It's writing prompt day in my blogging group. Dena of Centering Down proposed the prompt "something my body taught me."
If you look closely, you can still see a ghost of a ring. My reading chair sits next to the fireplace, and for a long time, the hearth was where I placed my glass of red wine. A slight red wine ring remains in that spot, although I haven't had a sip of red wine in nearly two years.
I never wore a "Not so loud, I had book club last night" T-shirt or joined the Moms Need Wine Facebook group, but like many of my mom friends, I enjoyed a relaxing glass of wine with my book after the kids went to bed. Sometimes two glasses. And also if I was on the computer or watching TV. The activity didn't matter. The post-bedtime wine was a given. I'd earned it.
If it was a particularly trying dinnertime, I might have a half glass while the kids ate. I was so tired, and the kids were so challenging, that a sip of wine took the edge off. In many ways, I think it was more psychologically effective than anything else. After a while, the wine began to add up.
My first clue was my annual checkup. I stepped on the scale and was aghast at the number I saw. That alone ended the daily habit. Those empty calories weren't worth the extra 10-15 pounds I was carrying. I stashed the box of wine and reserved my wine drinking for occasional dinners out or my monthly book club meeting.
When wine became an infrequent treat instead of a daily habit, I finally read the clues my body had been sending me for years. The stuff is poison to me.
Throughout adulthood, I've suffered from migraines. During a period in my late twenties, I was knocked flat by them every two weeks based on hormonal fluctuations. When I went off The Pill, the migraines substantially stopped. A few years ago they returned, and I'd spend three days trying to parent while suffering from an unstoppable pain on the right side of my head, overwhelming fatigue, and an upset stomach. When I could find no other obvious trigger, I told my doctor that my current birth control must be the problem. She told me that made no medical sense.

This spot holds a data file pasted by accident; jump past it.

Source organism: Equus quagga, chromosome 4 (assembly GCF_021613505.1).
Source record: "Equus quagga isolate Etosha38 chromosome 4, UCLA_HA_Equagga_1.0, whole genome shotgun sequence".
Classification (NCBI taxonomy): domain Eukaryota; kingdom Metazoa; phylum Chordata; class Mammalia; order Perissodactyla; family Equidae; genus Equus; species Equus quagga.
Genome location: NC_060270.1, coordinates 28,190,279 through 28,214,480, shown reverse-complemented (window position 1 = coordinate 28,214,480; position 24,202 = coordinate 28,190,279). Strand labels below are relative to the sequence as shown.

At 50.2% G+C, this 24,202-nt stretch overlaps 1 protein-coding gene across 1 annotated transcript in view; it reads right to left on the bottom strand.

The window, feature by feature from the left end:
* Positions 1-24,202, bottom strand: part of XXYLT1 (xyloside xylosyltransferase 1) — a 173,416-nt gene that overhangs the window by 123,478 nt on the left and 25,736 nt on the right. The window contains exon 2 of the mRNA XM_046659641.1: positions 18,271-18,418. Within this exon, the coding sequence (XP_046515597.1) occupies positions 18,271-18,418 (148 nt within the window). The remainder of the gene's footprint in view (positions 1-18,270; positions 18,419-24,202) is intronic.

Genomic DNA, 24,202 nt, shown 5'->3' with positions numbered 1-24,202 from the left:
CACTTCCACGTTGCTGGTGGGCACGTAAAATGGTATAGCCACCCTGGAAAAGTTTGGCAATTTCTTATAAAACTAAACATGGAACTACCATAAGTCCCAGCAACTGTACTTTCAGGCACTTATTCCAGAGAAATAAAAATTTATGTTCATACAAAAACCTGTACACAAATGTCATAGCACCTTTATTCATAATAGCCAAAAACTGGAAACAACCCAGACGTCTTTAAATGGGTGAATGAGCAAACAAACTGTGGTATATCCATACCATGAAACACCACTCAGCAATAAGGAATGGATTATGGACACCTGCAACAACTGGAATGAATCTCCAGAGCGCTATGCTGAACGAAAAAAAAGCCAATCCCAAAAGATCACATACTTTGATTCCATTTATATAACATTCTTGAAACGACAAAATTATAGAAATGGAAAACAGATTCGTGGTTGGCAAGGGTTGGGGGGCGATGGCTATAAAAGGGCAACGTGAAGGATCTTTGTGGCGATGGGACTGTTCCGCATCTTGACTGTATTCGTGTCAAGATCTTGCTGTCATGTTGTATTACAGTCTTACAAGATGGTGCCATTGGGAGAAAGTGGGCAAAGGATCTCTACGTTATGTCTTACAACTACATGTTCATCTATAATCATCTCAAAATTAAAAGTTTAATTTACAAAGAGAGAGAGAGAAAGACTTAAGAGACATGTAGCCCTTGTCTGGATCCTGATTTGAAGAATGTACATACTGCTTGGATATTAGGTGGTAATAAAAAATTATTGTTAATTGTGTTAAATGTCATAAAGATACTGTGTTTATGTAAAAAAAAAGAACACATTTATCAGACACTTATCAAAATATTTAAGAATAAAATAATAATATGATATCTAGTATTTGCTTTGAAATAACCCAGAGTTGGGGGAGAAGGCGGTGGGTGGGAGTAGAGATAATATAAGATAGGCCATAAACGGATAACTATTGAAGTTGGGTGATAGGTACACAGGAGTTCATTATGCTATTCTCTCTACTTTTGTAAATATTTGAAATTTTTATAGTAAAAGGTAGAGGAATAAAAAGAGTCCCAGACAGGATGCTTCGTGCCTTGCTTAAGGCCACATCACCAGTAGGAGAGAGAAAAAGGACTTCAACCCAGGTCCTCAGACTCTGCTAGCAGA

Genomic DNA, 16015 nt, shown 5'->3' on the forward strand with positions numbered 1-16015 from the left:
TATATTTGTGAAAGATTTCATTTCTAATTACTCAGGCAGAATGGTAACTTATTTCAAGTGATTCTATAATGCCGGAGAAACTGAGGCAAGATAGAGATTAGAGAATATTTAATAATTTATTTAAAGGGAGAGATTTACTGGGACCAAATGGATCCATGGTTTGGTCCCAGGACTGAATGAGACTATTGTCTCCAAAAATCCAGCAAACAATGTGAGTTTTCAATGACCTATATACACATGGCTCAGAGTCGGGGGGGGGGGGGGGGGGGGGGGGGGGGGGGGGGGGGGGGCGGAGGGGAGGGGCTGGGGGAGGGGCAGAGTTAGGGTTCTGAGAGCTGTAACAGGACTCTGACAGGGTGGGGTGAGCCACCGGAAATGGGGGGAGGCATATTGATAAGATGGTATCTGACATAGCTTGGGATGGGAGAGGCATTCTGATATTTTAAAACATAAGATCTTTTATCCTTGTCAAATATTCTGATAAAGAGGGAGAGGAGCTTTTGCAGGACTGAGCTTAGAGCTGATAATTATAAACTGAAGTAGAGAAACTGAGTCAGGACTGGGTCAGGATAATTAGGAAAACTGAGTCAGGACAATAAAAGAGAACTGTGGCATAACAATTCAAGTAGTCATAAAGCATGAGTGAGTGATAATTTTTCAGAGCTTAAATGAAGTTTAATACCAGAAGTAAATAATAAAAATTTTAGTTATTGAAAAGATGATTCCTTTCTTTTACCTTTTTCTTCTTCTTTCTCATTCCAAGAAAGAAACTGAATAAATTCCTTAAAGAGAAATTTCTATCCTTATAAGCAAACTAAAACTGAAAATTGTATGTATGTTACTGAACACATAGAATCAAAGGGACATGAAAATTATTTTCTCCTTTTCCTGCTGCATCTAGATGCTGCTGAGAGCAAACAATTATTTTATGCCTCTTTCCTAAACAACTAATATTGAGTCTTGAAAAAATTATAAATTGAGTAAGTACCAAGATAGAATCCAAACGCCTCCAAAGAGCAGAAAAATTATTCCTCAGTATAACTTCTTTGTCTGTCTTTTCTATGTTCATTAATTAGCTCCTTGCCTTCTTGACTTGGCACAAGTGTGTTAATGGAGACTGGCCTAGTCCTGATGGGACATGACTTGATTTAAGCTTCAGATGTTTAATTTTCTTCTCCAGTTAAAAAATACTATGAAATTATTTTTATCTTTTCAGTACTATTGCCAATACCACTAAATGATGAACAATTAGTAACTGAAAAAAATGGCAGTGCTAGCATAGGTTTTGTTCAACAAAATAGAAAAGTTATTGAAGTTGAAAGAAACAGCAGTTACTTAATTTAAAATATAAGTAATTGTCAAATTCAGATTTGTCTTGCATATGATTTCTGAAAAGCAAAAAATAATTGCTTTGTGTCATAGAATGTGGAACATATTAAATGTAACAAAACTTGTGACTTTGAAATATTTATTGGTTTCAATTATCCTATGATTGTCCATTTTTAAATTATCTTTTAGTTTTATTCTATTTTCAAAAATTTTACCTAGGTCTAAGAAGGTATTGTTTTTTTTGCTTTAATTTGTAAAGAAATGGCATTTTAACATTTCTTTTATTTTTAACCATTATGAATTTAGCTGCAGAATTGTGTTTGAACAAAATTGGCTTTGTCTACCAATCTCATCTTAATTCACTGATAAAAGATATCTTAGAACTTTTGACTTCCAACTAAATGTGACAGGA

In January 2012, I enjoyed a fine meal with good wine to celebrate a friend's birthday. I did not over-consume but felt awful the next day. I'd felt the same way on Christmas Day after drinking wine on Christmas Eve. My body was telling me something, and I finally listened.
That was the last time I drank red wine. My headaches are now infrequent. I sleep fewer hours and have more energy. I don't need a quick nap before picking up the kids from school. Most importantly, I am more patient and nicer to my children. After I started exercising again, I lost the extra weight.
Last year, my body told me that it couldn't tolerate beer either. The two beers I'd have while chatting with a friend were not worth the following day I'd lose in bed.
I'm now an infrequent drinker. When I do drink, I stick to vodka or gin, which my body can handle without side effects. At many functions where alcohol is served, wine and beer are the only options, so I abstain. A glass of seltzer or a club soda with lime make a fine substitute.
Even though wine remains the drink of choice among my friends, I no longer miss it. It is poison to me and not worth a second thought. I only wish I'd listened sooner to what my body had to say, because I haven't felt this great in years.
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Head over to Centering Down and follow the links at the bottom of Dena's post to see how other bloggers responded to this writing prompt. Maybe you'll learn that your body is trying to tell you something important.
If you are a wine-drinking mom, I suggest you read this article at the Wall Street Journal. It may change your mind and your habits.